Trade between China and Africa increased more than six-fold in the past decade, up to 120bn USD in 2011. Jia Qinglin noted, “The towering complex speaks volumes about our friendship to the African people, and testifies to our strong resolve to support African development.”
Chinese goods, including cars made from Chinese parts but assembled in Ethiopia, flood the African market. How will the influx of Chinese products shape Africa’s growing middle class? What is the cultural security impact? Exposure is traditionally welcomed, but how will exposure and access without corresponding improvements in governance and civil society influence future generations? African businesspeople note that they don’t mind who it is that brings direct investment to Africa, as long as it does not hurt the local community. Can new foreign businesses function consistently without changing local political, improving education, and increasing civil society participation?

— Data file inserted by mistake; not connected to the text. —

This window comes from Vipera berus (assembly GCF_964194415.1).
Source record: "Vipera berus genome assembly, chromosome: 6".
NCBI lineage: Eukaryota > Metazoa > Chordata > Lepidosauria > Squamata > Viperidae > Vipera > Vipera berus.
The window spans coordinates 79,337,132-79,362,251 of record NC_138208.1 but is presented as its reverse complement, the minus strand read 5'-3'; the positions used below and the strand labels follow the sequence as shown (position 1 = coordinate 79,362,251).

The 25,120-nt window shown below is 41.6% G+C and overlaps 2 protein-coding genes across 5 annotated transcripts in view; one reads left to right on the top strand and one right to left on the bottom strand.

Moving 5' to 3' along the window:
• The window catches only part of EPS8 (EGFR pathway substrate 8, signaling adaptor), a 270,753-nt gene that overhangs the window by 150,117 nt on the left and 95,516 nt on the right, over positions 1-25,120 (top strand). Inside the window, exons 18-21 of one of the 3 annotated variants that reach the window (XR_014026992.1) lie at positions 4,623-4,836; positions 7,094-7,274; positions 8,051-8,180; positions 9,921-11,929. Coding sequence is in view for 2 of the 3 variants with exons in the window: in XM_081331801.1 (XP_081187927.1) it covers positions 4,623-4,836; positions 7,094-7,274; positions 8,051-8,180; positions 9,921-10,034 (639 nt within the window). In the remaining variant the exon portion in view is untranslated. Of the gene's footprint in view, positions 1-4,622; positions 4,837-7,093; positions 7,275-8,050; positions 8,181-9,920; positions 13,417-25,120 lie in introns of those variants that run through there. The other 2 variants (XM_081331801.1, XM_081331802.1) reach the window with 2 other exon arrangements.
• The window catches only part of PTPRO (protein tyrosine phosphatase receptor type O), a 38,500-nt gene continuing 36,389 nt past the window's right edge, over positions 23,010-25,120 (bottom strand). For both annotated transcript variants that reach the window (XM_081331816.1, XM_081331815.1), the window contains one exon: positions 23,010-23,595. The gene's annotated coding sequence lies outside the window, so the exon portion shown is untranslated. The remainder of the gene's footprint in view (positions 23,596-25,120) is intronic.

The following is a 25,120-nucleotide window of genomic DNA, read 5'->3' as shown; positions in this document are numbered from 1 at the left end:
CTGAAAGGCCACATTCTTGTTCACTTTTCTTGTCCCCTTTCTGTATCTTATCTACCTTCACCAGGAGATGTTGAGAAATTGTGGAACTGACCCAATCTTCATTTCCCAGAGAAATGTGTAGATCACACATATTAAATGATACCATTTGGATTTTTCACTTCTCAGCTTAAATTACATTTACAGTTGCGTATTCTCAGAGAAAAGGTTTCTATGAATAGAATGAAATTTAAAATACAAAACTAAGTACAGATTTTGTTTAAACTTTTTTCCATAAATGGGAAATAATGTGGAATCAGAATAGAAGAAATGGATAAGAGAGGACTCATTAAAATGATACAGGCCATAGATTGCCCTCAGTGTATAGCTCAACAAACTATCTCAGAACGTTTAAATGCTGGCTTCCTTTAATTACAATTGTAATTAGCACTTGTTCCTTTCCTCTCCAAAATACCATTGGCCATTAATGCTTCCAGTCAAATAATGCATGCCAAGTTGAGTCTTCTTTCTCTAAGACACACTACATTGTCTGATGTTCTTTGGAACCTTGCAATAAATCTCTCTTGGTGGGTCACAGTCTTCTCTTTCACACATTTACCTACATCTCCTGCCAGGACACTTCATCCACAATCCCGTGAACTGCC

China’s involvement in Africa is worth observing. Cultural Security is a perception that insofar as it deserves both expansion and refinement so must we struggle to predict its direction and protect its integrity. How is this done between those that are best equipped to give and those whose role it is to receive?
Originally posted by Yasmeen Hussain on CulturalSecurity.net.
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